Today India's IT sector alone annually earns the vast sum of almost $25 billion, mostly in export earnings. With an average growth rate over the last decade of 6 per cent and current growth of 9 per cent, it is little wonder that average incomes are doubling every 15 years: the number of mobile-phone users has jumped from 3 million in 2000 to 100 million in 2005; the number of television channels from one in 1991 to more than 150 last year.

It is a similar picture on India's roads: in the early 1990s, as India was starting to relax import and investment restrictions on foreign manufacturers, there were only six or seven makes of car.

More than 90 per cent of them were Hindustan Ambassadors, the Indian- made version of the 1950s Morris Oxford - effectively clumpy vintage cars. Now the new six-lane highways are full of sleek and speedy Fiats, Fords, Mercedes-Benz and even the odd Porsche and Bentley.
Emperor Khurram (Shah Jahan, 1592-1666)

So extraordinary is all this to us today, particularly to those who knew the sluggish India of 20 years ago, that it is easy to forget how little of it would have surprised our ancestors who sailed there with the East India Company. The idea of India as a poor country is relatively recent: historically, South Asia was always famous as the richest region of the globe, whose fertile soils gave two harvests a year, and whose mines groaned with minerals.

Ever since Alexander the Great first penetrated the Hindu Kush, Europeans fantasised about the wealth of these lands, where the Greek geographers said that gold was dug up by gigantic ants and guarded by griffins, and where precious jewels lay scattered on the ground like dust.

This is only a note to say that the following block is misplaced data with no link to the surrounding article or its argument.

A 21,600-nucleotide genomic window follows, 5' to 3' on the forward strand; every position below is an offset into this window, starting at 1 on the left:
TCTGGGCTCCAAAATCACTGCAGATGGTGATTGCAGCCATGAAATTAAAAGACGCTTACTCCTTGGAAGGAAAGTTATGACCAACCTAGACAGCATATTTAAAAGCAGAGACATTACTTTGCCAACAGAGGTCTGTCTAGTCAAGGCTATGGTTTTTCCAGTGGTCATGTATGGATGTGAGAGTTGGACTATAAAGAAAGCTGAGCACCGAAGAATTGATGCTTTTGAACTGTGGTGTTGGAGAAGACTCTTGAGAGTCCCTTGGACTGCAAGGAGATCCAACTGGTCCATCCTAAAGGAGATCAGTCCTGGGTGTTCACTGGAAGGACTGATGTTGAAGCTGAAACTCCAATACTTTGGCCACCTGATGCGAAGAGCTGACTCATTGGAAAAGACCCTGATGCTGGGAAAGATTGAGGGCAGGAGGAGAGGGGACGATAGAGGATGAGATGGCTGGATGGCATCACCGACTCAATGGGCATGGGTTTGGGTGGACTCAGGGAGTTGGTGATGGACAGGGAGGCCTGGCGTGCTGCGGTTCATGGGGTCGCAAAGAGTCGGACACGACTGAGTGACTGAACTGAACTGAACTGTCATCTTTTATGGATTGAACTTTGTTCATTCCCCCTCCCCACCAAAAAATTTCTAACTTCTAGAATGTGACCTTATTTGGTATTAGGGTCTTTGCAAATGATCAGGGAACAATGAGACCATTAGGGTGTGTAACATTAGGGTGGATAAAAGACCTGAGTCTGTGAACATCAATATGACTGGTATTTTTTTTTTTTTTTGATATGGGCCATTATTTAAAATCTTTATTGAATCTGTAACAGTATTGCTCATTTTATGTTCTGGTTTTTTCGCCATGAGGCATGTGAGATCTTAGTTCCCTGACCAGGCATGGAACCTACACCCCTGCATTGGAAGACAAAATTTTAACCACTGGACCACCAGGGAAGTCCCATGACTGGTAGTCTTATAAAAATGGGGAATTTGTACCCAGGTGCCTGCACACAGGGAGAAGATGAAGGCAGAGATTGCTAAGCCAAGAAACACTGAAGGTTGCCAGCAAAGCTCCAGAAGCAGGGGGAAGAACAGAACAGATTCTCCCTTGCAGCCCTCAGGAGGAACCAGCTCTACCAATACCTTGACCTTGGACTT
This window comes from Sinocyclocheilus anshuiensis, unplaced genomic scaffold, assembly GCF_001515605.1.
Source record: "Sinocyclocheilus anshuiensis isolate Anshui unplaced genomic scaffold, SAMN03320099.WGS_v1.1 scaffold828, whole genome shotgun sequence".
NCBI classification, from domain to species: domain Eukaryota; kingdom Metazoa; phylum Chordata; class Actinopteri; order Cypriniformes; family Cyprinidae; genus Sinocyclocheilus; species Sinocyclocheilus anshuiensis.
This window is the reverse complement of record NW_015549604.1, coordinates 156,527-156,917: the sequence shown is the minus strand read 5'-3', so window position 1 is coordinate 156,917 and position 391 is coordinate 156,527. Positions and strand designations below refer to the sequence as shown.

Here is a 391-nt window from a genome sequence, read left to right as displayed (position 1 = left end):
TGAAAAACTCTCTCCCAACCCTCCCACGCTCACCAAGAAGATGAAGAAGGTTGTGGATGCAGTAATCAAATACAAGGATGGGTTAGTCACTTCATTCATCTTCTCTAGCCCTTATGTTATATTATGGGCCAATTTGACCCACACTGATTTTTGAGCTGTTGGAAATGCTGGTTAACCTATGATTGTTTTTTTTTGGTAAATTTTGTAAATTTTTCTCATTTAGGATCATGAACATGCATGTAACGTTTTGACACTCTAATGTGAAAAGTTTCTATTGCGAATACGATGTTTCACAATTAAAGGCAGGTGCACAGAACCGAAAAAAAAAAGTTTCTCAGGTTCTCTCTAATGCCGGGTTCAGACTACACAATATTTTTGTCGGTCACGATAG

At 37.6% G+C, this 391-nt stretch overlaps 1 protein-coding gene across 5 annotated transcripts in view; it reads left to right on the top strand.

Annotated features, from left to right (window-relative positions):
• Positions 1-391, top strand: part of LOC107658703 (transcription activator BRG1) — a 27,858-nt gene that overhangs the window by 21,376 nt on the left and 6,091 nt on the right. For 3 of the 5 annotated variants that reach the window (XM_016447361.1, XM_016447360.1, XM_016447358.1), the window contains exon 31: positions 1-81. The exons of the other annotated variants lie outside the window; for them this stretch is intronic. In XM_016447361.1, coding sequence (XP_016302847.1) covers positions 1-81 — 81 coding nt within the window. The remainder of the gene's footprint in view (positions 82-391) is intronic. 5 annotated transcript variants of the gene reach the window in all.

In Roman times, there was a dramatic drain of Western gold to India. This is something the Greek historian Strabo comments on with great anxiety in his writings - an image graphically confirmed by the recent finds of huge Roman coin hoards around Madurai in Tamil Nadu and a large Roman coastal trading post near Pondicherry.

At the peak of the trade, during the reign of Nero, the south Indian Pandyan Kings even sent an embassy to Rome to discuss the latter's balance of payments problems. Even today, the English "pepper" and "ginger" are loan words from Tamil - respectively, pippali and singabera, testaments to the spice trade that was once a staple of this lucrative Indian export traffic.

It was similar legends of India's extraordinary wealth that drew the merchant adventurers of the Company eastwards. They came not as part of some Tudor aid project, or on behalf of a charitable Elizabethan NGO, but as part of a desperate effort to cash in on the vast riches of the fabled Mughal Empire, then one of the two wealthiest polities in the world.
China and Indian flourish because they have dumped the false religon of socialism.
We're still stuck with it.
gennithmedic said:
China and Indian flourish because they have dumped the false religon of socialism.
We're still stuck with it.
Kerala and Manipur have (for India) high average standards of living and Communists as partners in the State government. Socialist parties and coalitions rule a large number of the States, particularly the larger ones. They've also been the staunchest opponents of the BJP.

China's only flourishing if you ignore the massive number of ways in which it isn't. In many cases it's the difference between having an equal share of very little or no share of a lot.